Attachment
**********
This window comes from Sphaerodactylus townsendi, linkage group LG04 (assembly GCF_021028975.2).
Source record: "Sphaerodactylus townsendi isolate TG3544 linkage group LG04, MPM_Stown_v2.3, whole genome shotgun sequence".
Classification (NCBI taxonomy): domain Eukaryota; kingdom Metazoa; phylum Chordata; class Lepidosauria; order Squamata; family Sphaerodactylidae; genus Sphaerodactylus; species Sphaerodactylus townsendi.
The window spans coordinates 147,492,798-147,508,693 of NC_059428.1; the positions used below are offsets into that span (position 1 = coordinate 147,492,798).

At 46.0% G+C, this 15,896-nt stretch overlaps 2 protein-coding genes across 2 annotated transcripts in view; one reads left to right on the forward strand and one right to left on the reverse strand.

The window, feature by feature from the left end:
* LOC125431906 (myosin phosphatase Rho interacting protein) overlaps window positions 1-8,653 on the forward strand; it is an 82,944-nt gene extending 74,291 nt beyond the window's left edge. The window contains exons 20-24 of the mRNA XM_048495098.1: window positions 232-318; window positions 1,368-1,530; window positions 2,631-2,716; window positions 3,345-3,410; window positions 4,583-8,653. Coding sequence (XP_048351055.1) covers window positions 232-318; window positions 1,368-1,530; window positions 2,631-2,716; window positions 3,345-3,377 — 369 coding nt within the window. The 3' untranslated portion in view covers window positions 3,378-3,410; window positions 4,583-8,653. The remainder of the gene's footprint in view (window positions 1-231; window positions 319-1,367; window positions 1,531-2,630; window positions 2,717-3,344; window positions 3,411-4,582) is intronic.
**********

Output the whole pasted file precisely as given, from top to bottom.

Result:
This window comes from Sphaerodactylus townsendi, linkage group LG04 (assembly GCF_021028975.2).
Source record: "Sphaerodactylus townsendi isolate TG3544 linkage group LG04, MPM_Stown_v2.3, whole genome shotgun sequence".
Classification (NCBI taxonomy): domain Eukaryota; kingdom Metazoa; phylum Chordata; class Lepidosauria; order Squamata; family Sphaerodactylidae; genus Sphaerodactylus; species Sphaerodactylus townsendi.
The window spans coordinates 147,492,798-147,508,693 of NC_059428.1; the positions used below are offsets into that span (position 1 = coordinate 147,492,798).

At 46.0% G+C, this 15,896-nt stretch overlaps 2 protein-coding genes across 2 annotated transcripts in view; one reads left to right on the forward strand and one right to left on the reverse strand.

The window, feature by feature from the left end:
* LOC125431906 (myosin phosphatase Rho interacting protein) overlaps window positions 1-8,653 on the forward strand; it is an 82,944-nt gene extending 74,291 nt beyond the window's left edge. The window contains exons 20-24 of the mRNA XM_048495098.1: window positions 232-318; window positions 1,368-1,530; window positions 2,631-2,716; window positions 3,345-3,410; window positions 4,583-8,653. Coding sequence (XP_048351055.1) covers window positions 232-318; window positions 1,368-1,530; window positions 2,631-2,716; window positions 3,345-3,377 — 369 coding nt within the window. The 3' untranslated portion in view covers window positions 3,378-3,410; window positions 4,583-8,653. The remainder of the gene's footprint in view (window positions 1-231; window positions 319-1,367; window positions 1,531-2,630; window positions 2,717-3,344; window positions 3,411-4,582) is intronic.